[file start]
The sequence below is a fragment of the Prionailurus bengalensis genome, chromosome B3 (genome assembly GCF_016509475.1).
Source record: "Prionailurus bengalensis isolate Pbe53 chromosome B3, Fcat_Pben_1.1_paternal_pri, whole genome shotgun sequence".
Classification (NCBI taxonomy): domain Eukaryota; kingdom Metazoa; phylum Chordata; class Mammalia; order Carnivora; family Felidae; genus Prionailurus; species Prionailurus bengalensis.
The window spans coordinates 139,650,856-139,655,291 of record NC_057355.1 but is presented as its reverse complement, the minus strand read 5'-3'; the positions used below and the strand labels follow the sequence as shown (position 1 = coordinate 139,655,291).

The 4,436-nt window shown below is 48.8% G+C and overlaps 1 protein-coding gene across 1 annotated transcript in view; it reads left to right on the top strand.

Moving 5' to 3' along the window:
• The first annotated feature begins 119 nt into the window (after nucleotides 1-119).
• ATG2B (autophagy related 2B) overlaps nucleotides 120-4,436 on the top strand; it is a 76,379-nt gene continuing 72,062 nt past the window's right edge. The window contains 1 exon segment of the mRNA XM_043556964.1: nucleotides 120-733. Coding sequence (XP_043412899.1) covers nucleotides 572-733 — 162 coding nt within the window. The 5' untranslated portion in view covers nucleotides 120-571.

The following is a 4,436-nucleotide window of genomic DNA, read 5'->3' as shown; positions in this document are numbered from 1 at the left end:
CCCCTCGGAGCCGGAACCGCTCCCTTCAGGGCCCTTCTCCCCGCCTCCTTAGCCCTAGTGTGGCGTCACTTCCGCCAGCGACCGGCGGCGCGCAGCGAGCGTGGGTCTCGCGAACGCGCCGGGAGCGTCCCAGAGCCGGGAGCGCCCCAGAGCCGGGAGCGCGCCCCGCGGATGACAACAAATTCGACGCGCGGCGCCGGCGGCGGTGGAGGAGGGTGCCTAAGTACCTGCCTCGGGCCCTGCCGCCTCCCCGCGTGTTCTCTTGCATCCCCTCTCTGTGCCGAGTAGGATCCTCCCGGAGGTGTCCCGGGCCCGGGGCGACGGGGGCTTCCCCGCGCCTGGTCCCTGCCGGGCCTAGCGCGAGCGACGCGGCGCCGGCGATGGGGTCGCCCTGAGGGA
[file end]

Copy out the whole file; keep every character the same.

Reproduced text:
The sequence below is a fragment of the Prionailurus bengalensis genome, chromosome B3 (genome assembly GCF_016509475.1).
Source record: "Prionailurus bengalensis isolate Pbe53 chromosome B3, Fcat_Pben_1.1_paternal_pri, whole genome shotgun sequence".
Classification (NCBI taxonomy): domain Eukaryota; kingdom Metazoa; phylum Chordata; class Mammalia; order Carnivora; family Felidae; genus Prionailurus; species Prionailurus bengalensis.
The window spans coordinates 139,650,856-139,655,291 of record NC_057355.1 but is presented as its reverse complement, the minus strand read 5'-3'; the positions used below and the strand labels follow the sequence as shown (position 1 = coordinate 139,655,291).

The 4,436-nt window shown below is 48.8% G+C and overlaps 1 protein-coding gene across 1 annotated transcript in view; it reads left to right on the top strand.

Moving 5' to 3' along the window:
• The first annotated feature begins 119 nt into the window (after nucleotides 1-119).
• ATG2B (autophagy related 2B) overlaps nucleotides 120-4,436 on the top strand; it is a 76,379-nt gene continuing 72,062 nt past the window's right edge. The window contains 1 exon segment of the mRNA XM_043556964.1: nucleotides 120-733. Coding sequence (XP_043412899.1) covers nucleotides 572-733 — 162 coding nt within the window. The 5' untranslated portion in view covers nucleotides 120-571.

The following is a 4,436-nucleotide window of genomic DNA, read 5'->3' as shown; positions in this document are numbered from 1 at the left end:
CCCCTCGGAGCCGGAACCGCTCCCTTCAGGGCCCTTCTCCCCGCCTCCTTAGCCCTAGTGTGGCGTCACTTCCGCCAGCGACCGGCGGCGCGCAGCGAGCGTGGGTCTCGCGAACGCGCCGGGAGCGTCCCAGAGCCGGGAGCGCCCCAGAGCCGGGAGCGCGCCCCGCGGATGACAACAAATTCGACGCGCGGCGCCGGCGGCGGTGGAGGAGGGTGCCTAAGTACCTGCCTCGGGCCCTGCCGCCTCCCCGCGTGTTCTCTTGCATCCCCTCTCTGTGCCGAGTAGGATCCTCCCGGAGGTGTCCCGGGCCCGGGGCGACGGGGGCTTCCCCGCGCCTGGTCCCTGCCGGGCCTAGCGCGAGCGACGCGGCGCCGGCGATGGGGTCGCCCTGAGGGA